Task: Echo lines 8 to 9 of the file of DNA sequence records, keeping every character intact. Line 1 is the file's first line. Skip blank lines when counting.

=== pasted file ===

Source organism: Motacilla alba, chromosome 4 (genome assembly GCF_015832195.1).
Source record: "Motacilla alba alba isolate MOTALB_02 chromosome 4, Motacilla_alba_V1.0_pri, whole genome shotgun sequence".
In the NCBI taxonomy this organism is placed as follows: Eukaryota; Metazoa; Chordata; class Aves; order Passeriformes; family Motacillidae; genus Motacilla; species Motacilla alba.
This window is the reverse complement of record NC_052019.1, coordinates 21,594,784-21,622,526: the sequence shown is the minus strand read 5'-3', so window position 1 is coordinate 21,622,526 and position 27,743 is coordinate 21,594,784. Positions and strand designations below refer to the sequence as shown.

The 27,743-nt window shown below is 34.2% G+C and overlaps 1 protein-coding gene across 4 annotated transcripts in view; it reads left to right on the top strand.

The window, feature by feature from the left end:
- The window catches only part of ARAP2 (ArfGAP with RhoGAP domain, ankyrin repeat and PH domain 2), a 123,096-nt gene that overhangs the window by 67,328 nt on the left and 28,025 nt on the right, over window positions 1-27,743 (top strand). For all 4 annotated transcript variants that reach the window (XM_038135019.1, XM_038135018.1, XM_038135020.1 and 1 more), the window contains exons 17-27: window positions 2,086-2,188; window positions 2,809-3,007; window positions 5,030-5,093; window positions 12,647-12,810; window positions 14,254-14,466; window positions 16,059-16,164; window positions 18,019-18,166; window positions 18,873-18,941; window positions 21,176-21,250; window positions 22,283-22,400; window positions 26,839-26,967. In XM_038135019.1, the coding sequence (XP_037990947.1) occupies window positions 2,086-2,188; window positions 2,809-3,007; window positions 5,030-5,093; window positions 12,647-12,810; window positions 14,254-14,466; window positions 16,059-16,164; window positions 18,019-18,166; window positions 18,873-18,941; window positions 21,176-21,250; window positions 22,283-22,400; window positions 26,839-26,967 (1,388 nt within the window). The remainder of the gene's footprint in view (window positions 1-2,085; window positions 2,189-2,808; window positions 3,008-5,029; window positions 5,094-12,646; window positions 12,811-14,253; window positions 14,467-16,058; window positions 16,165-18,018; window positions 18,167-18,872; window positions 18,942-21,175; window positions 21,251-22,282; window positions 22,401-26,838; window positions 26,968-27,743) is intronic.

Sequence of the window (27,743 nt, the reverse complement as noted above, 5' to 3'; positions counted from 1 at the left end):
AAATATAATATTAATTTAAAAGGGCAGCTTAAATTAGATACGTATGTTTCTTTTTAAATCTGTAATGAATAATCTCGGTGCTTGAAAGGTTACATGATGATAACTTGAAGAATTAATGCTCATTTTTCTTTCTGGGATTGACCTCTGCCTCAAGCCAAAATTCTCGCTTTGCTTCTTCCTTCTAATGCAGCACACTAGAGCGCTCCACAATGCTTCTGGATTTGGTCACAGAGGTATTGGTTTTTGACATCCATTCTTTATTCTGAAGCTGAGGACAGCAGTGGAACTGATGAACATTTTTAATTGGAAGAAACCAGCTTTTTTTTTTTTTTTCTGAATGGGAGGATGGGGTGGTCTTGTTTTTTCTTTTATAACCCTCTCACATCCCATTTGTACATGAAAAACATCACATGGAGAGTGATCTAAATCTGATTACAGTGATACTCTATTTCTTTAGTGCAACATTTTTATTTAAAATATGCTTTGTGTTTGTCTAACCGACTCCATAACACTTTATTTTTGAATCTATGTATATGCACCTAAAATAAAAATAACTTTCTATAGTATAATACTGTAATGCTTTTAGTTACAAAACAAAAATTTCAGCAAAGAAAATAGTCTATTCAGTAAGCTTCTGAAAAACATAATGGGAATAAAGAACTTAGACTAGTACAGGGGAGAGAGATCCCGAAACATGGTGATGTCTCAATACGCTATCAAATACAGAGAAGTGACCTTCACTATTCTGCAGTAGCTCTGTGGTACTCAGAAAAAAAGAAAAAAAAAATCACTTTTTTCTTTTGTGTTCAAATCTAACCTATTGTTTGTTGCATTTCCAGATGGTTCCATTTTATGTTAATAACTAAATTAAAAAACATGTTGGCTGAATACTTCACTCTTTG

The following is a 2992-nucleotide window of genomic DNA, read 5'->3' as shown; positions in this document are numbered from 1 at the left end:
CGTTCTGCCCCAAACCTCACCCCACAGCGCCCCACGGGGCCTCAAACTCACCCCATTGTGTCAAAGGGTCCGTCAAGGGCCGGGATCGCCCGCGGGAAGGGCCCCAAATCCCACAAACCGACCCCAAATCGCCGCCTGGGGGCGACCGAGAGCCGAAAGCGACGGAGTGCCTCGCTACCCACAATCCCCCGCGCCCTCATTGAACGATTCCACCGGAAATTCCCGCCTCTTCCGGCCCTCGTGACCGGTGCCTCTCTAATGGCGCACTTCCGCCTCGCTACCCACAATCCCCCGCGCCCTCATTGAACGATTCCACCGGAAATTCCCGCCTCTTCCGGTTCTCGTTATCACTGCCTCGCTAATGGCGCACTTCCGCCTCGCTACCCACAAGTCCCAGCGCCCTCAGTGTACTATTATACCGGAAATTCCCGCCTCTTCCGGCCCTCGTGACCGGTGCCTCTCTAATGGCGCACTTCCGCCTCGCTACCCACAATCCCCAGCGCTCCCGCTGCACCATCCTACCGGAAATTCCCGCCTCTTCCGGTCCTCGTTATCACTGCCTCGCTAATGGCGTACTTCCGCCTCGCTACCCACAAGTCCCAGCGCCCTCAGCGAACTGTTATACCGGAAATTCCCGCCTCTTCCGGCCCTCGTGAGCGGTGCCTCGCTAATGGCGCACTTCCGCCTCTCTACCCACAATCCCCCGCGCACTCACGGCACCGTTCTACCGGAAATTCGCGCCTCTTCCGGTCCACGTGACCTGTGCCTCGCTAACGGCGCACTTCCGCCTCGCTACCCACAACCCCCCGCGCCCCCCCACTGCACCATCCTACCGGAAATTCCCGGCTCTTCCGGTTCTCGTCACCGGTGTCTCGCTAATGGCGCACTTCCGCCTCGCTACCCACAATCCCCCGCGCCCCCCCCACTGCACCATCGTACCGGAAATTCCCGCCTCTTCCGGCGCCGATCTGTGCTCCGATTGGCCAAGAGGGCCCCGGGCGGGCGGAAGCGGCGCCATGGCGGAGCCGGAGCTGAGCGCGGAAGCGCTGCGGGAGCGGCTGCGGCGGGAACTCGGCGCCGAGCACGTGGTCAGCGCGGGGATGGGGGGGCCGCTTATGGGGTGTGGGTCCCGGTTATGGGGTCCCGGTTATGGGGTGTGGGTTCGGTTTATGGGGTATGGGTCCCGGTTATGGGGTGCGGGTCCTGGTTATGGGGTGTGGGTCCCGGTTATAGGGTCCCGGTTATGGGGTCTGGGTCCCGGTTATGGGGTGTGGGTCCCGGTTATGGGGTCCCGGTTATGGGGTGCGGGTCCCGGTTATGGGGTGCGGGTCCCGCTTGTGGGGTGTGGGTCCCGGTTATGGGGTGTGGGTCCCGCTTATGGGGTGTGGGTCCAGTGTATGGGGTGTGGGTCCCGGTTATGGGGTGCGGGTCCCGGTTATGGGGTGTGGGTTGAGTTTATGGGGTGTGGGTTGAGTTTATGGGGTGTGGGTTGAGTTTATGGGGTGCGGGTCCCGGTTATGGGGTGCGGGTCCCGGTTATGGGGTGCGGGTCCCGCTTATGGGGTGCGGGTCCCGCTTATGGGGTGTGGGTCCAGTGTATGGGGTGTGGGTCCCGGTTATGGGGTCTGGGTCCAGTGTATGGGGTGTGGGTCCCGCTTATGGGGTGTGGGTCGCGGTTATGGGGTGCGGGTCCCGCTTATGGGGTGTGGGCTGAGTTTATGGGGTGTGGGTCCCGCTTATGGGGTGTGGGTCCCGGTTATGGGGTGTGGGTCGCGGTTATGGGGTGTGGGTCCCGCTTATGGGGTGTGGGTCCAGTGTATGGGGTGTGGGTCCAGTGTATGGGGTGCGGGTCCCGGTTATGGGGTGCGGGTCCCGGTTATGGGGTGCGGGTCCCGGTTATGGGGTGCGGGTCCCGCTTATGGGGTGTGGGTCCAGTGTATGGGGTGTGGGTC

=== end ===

Sequence of the window (27,743 nt, the reverse complement as noted above, 5' to 3'; positions counted from 1 at the left end):
AAATATAATATTAATTTAAAAGGGCAGCTTAAATTAGATACGTATGTTTCTTTTTAAATCTGTAATGAATAATCTCGGTGCTTGAAAGGTTACATGATGATAACTTGAAGAATTAATGCTCATTTTTCTTTCTGGGATTGACCTCTGCCTCAAGCCAAAATTCTCGCTTTGCTTCTTCCTTCTAATGCAGCACACTAGAGCGCTCCACAATGCTTCTGGATTTGGTCACAGAGGTATTGGTTTTTGACATCCATTCTTTATTCTGAAGCTGAGGACAGCAGTGGAACTGATGAACATTTTTAATTGGAAGAAACCAGCTTTTTTTTTTTTTTTCTGAATGGGAGGATGGGGTGGTCTTGTTTTTTCTTTTATAACCCTCTCACATCCCATTTGTACATGAAAAACATCACATGGAGAGTGATCTAAATCTGATTACAGTGATACTCTATTTCTTTAGTGCAACATTTTTATTTAAAATATGCTTTGTGTTTGTCTAACCGACTCCATAACACTTTATTTTTGAATCTATGTATATGCACCTAAAATAAAAATAACTTTCTATAGTATAATACTGTAATGCTTTTAGTTACAAAACAAAAATTTCAGCAAAGAAAATAGTCTATTCAGTAAGCTTCTGAAAAACATAATGGGAATAAAGAACTTAGACTAGTACAGGGGAGAGAGATCCCGAAACATGGTGATGTCTCAATACGCTATCAAATACAGAGAAGTGACCTTCACTATTCTGCAGTAGCTCTGTGGTACTCAGAAAAAAAGAAAAAAAAAATCACTTTTTTCTTTTGTGTTCAAATCTAACCTATTGTTTGTTGCATTTCCAGATGGTTCCATTTTATGTTAATAACTAAATTAAAAAACATGTTGGCTGAATACTTCACTCTTTG